Iran began construction of the Uranium Conversion Facility (UCF) at Esfahan in 1999 based on design information provided by China. Tehran had received the required documents and training before China cancelled a contract to construct two UCFs in Iran under intense diplomatic pressure from the United States. Construction of the first process line ended in 2004 and production started in 2005.
Of the several process lines Iran plans to install at the facility, only the production line for converting natural uranium to UF6 is complete and operational. Iran has sent some of the UF6 to the enrichment plant at Natanz. The total amount of UF6 produced at the plant stands at 550 tons. According to the May 2013 IAEA report, Iran also plans to use the UCF to “produce UO2 powder from UF6 enriched up to 5% U-235, uranium metal ingots from natural and depleted UF4, and UF4 from depleted UF6”; however, as of May 2013 concrete steps towards these goals have not yet been taken.
Iran also stores a considerable amount of heavy water at the UCF and has denied repeated requests by the IAEA to take samples of the material. Iran has constructed underground tunnels below the plant for, as of yet, unknown purposes. In order to protect the UCF and other nuclear related facilities from aerial attack, Tehran has deployed several anti-aircraft missile batteries around Isfahan (Esfahan).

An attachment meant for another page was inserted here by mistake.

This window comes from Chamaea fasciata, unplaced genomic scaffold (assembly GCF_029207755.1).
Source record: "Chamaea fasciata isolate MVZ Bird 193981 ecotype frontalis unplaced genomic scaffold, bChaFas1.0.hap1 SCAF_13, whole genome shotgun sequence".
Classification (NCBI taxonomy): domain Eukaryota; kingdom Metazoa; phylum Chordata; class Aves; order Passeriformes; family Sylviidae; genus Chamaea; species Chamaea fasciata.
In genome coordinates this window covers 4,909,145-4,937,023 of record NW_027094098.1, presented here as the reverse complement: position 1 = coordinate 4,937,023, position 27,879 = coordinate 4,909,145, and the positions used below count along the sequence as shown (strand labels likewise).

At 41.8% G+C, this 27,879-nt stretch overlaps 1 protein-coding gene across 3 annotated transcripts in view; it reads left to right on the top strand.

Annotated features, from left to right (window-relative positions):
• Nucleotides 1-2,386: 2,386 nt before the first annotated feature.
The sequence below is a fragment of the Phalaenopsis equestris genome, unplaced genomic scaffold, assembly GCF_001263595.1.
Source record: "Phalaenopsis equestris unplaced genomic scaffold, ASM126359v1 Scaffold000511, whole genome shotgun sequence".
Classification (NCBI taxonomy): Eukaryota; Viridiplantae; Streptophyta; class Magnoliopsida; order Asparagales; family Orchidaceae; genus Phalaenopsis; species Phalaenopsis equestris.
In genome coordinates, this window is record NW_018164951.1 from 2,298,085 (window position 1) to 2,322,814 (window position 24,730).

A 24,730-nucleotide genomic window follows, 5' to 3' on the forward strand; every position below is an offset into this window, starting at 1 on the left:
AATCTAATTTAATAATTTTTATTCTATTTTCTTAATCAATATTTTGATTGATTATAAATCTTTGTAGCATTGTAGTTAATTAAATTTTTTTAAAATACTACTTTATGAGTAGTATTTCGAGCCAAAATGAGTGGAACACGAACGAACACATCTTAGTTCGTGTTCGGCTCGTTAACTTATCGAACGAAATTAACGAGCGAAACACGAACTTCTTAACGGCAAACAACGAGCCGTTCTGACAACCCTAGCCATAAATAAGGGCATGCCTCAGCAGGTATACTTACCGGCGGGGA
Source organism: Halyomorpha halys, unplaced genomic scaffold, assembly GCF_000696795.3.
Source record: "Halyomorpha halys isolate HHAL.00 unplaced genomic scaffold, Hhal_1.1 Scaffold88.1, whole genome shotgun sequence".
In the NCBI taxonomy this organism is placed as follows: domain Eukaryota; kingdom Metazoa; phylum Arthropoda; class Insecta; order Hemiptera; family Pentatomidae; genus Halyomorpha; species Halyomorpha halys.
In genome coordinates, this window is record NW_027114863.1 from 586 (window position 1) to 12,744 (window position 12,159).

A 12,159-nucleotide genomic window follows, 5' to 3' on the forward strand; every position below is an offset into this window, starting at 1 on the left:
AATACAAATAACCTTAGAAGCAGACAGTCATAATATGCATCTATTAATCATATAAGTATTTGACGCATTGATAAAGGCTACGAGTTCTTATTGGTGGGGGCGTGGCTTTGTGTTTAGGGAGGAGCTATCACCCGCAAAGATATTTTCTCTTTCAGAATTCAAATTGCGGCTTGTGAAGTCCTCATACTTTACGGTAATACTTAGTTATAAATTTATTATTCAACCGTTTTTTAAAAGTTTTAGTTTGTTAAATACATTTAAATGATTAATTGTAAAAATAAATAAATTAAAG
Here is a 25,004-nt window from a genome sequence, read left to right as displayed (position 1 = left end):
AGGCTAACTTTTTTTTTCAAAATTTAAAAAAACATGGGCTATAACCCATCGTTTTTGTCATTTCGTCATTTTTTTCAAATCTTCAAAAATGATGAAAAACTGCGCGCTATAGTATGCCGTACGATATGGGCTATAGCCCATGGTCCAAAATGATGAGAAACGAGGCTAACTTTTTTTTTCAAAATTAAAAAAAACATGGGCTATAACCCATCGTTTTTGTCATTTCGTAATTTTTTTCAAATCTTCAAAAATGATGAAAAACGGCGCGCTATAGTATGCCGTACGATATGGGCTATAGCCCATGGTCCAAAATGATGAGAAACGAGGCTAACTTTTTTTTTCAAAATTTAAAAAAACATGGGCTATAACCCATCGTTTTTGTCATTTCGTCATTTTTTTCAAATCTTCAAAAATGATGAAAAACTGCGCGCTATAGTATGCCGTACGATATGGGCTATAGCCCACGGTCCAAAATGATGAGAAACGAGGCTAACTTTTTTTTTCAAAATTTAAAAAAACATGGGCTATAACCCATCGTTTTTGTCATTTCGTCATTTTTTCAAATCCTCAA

In March 2010, Iran informed the IAEA of its intent to produce fuel for the Tehran Research Reactor (TRR) and allocate part of the UCF for research and development activities in this regard. In August 2010, Iran informed the Agency that it would begin the installation of equipment for the conversion of the UF6 enriched up to 20% U-235 to U3O8 for TRR fuel fabrication in November 2010, but according to the 22 May 2013 IAEA report, such an installation had not yet commenced.
A November 2011 explosion in Isfahan may have damaged some part of the UCF, although reports conflict and details remain unclear.
Source » nti